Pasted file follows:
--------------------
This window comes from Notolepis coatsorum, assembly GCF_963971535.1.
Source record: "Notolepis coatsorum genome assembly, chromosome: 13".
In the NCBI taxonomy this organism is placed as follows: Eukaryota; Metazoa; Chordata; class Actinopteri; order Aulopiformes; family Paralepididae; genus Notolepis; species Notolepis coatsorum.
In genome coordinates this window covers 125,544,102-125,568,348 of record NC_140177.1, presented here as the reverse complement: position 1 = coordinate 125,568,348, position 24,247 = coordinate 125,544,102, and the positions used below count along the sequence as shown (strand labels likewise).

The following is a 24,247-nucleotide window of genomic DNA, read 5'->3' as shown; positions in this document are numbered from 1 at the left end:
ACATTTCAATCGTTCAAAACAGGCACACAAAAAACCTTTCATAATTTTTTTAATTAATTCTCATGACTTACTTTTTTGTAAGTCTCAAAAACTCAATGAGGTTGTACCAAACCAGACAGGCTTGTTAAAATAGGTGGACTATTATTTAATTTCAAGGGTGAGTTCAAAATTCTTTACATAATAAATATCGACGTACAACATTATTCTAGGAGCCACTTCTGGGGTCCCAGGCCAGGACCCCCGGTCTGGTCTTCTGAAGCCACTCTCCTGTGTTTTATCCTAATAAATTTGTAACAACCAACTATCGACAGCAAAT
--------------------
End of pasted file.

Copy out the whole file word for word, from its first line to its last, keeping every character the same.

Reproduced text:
This window comes from Notolepis coatsorum, assembly GCF_963971535.1.
Source record: "Notolepis coatsorum genome assembly, chromosome: 13".
In the NCBI taxonomy this organism is placed as follows: Eukaryota; Metazoa; Chordata; class Actinopteri; order Aulopiformes; family Paralepididae; genus Notolepis; species Notolepis coatsorum.
In genome coordinates this window covers 125,544,102-125,568,348 of record NC_140177.1, presented here as the reverse complement: position 1 = coordinate 125,568,348, position 24,247 = coordinate 125,544,102, and the positions used below count along the sequence as shown (strand labels likewise).

The following is a 24,247-nucleotide window of genomic DNA, read 5'->3' as shown; positions in this document are numbered from 1 at the left end:
ACATTTCAATCGTTCAAAACAGGCACACAAAAAACCTTTCATAATTTTTTTAATTAATTCTCATGACTTACTTTTTTGTAAGTCTCAAAAACTCAATGAGGTTGTACCAAACCAGACAGGCTTGTTAAAATAGGTGGACTATTATTTAATTTCAAGGGTGAGTTCAAAATTCTTTACATAATAAATATCGACGTACAACATTATTCTAGGAGCCACTTCTGGGGTCCCAGGCCAGGACCCCCGGTCTGGTCTTCTGAAGCCACTCTCCTGTGTTTTATCCTAATAAATTTGTAACAACCAACTATCGACAGCAAAT